Engineers at MIT and Penn State University have devised of a way to make ordinary clear water droplets produce beautiful vibrant color without the use of inks or dyes. The effect is created through the use of a fine mist of transparent droplets lit with a single lamp.
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They owe these iridescent shades to something called “structural color." The term refers to the creation of color through microscopically structured surfaces fine enough to interfere with visible light.
Now, they believe this effect could be used instead of often harmful synthetic dyes. They even created a model to predict the resulting colors.
“Synthetic dyes used in consumer products to create bright colors might not be as healthy as they should be,” says Mathias Kolle, assistant professor of mechanical engineering at MIT.
“As some of these dyes are more strongly regulated, companies are asking, can we use structural colors to replace potentially unhealthy dyes? Thanks to the careful observations by Amy Goodling and Lauren Zarzar at Penn State and to Sara’s modeling, which brought this effect and its physical explanation to light, there might be an answer.”
The novel model takes everything into account including the droplets' structural conditions and their refractive indices. The researchers have already tested the model’s predictions in several experiments.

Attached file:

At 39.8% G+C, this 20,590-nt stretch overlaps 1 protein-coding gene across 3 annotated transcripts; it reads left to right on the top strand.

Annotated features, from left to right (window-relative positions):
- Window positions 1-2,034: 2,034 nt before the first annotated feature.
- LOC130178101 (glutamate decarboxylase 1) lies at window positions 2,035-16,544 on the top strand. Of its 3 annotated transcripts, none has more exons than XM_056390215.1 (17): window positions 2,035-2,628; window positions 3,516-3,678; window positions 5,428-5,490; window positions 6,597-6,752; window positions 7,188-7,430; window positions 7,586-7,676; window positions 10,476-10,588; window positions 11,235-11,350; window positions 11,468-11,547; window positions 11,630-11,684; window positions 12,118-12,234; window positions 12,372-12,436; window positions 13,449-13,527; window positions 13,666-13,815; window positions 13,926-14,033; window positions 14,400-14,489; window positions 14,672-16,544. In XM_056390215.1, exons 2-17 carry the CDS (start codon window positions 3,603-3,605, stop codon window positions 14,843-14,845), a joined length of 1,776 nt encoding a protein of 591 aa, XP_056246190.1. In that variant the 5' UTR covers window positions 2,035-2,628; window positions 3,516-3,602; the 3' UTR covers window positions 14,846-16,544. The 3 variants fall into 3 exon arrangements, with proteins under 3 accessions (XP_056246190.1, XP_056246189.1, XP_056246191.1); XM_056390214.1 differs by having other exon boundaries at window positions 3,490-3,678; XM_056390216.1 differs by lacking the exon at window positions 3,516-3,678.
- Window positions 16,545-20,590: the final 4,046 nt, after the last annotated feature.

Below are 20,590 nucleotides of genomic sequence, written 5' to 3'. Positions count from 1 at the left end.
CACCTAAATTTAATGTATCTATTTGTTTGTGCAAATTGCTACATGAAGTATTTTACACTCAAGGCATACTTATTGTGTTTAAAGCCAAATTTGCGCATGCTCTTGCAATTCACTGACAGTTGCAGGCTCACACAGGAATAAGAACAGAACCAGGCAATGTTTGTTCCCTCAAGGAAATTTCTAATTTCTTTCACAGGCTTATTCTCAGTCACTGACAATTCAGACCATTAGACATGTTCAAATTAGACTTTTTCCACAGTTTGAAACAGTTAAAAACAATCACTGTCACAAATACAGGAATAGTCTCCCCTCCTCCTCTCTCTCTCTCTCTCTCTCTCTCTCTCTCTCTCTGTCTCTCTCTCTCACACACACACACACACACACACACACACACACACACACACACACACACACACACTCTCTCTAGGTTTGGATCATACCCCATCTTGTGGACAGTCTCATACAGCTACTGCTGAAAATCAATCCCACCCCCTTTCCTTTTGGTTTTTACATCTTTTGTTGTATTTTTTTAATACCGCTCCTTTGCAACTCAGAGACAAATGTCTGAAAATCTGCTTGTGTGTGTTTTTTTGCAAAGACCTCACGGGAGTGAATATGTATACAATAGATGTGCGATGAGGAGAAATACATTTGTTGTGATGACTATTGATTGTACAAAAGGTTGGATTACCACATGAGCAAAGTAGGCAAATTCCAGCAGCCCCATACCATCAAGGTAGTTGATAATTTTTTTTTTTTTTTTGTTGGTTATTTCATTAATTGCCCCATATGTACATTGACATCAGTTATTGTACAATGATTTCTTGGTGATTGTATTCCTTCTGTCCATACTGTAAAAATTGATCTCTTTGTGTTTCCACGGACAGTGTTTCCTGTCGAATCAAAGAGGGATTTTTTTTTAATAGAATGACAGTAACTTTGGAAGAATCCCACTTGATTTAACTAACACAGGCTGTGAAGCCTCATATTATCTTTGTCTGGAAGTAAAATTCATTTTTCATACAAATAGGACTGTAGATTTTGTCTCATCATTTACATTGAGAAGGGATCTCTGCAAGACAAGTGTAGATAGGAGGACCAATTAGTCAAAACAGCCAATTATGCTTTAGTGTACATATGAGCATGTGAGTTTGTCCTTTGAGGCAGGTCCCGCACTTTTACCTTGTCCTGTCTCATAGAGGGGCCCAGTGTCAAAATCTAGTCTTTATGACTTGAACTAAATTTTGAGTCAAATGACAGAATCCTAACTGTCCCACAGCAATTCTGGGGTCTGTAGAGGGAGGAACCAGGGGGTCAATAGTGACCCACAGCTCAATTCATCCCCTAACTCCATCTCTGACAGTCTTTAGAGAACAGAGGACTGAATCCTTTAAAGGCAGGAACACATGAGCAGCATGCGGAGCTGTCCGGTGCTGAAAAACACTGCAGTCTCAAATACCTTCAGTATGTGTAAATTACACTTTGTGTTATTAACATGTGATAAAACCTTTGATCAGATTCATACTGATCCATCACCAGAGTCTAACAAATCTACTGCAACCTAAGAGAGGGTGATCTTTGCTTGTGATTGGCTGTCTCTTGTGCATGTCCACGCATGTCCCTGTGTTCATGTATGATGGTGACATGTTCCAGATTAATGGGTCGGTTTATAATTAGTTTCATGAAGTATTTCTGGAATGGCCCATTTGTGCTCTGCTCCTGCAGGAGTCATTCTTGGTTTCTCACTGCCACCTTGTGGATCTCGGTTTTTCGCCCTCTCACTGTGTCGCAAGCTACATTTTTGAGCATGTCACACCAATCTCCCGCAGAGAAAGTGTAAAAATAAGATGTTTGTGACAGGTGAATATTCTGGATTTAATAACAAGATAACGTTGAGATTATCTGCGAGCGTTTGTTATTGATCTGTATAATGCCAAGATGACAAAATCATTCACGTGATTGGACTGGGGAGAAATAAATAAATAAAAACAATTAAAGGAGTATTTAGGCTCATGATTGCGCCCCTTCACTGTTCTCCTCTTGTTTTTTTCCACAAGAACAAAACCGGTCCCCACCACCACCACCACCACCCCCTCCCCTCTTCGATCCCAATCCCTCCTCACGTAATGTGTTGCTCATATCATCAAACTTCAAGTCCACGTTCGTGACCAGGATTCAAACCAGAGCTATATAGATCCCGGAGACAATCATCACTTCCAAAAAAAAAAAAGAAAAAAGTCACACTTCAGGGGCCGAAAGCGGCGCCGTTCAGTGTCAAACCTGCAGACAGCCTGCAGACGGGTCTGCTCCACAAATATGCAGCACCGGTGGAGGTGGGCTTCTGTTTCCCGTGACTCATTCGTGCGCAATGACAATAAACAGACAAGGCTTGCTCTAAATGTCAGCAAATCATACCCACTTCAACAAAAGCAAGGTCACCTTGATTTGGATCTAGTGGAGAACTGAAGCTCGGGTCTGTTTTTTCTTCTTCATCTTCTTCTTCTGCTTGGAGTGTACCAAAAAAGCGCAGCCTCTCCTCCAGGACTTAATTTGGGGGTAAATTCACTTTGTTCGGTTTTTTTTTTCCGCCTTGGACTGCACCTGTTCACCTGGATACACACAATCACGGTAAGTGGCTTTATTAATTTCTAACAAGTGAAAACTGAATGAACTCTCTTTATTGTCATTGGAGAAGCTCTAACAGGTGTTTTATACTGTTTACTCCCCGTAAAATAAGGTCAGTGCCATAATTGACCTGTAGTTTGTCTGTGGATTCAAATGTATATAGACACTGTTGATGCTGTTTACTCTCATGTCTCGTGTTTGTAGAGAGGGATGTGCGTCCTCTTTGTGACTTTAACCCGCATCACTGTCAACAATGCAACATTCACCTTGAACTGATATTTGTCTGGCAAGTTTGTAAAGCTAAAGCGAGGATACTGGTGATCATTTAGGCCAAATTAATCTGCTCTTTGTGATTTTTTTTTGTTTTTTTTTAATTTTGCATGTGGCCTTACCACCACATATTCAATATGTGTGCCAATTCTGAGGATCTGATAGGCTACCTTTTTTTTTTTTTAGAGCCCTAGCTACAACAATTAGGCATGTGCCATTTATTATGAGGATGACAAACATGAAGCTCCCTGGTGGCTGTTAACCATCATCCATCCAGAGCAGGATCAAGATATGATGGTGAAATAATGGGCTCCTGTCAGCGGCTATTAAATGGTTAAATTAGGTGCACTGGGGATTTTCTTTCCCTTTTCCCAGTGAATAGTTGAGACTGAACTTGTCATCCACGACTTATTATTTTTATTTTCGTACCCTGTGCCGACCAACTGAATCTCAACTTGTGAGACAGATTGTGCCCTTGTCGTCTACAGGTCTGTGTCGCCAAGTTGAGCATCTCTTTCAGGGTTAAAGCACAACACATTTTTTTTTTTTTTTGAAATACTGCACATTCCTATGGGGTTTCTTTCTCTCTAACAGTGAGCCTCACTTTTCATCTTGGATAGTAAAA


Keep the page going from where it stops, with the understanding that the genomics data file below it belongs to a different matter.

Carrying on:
Testing the model
First, they created droplet emulsions with controlled sizes. This test resulted in what the researchers call a “carpet” of droplets of the exact same size in a Petri dish. They then illuminated it with a single white light and recorded the droplets with a camera.
As the camera turned the researchers were able to witness how the angle at which light enters the droplet affects their color. The team then tested droplets of various sizes. Impressively enough, the model's predictions proved correct in all these scenarios.
They further sought to test the importance of curvature in a droplet’s. To achieve this they used water condensation on a transparent film treated with a water-repelling solution. They found an equally beautiful pattern of color, predicted by the model, that almost looked elephant shaped.
Finally, the researchers tested their model on 3-D-printed solid caps and domes from various transparent polymer-based materials. The model was once again accurate in predicting the resulting color patterns.
“There’s a complex parameter space you can play with,” Kolle says. “You can tailor a droplet’s size, morphology, and observation conditions to create the color you want.”
The researchers believe the model may be used to design droplets for many color-changing applications ranging from litmus tests to color-changing ink in makeup. The model would serve as an efficient design guide for all these options.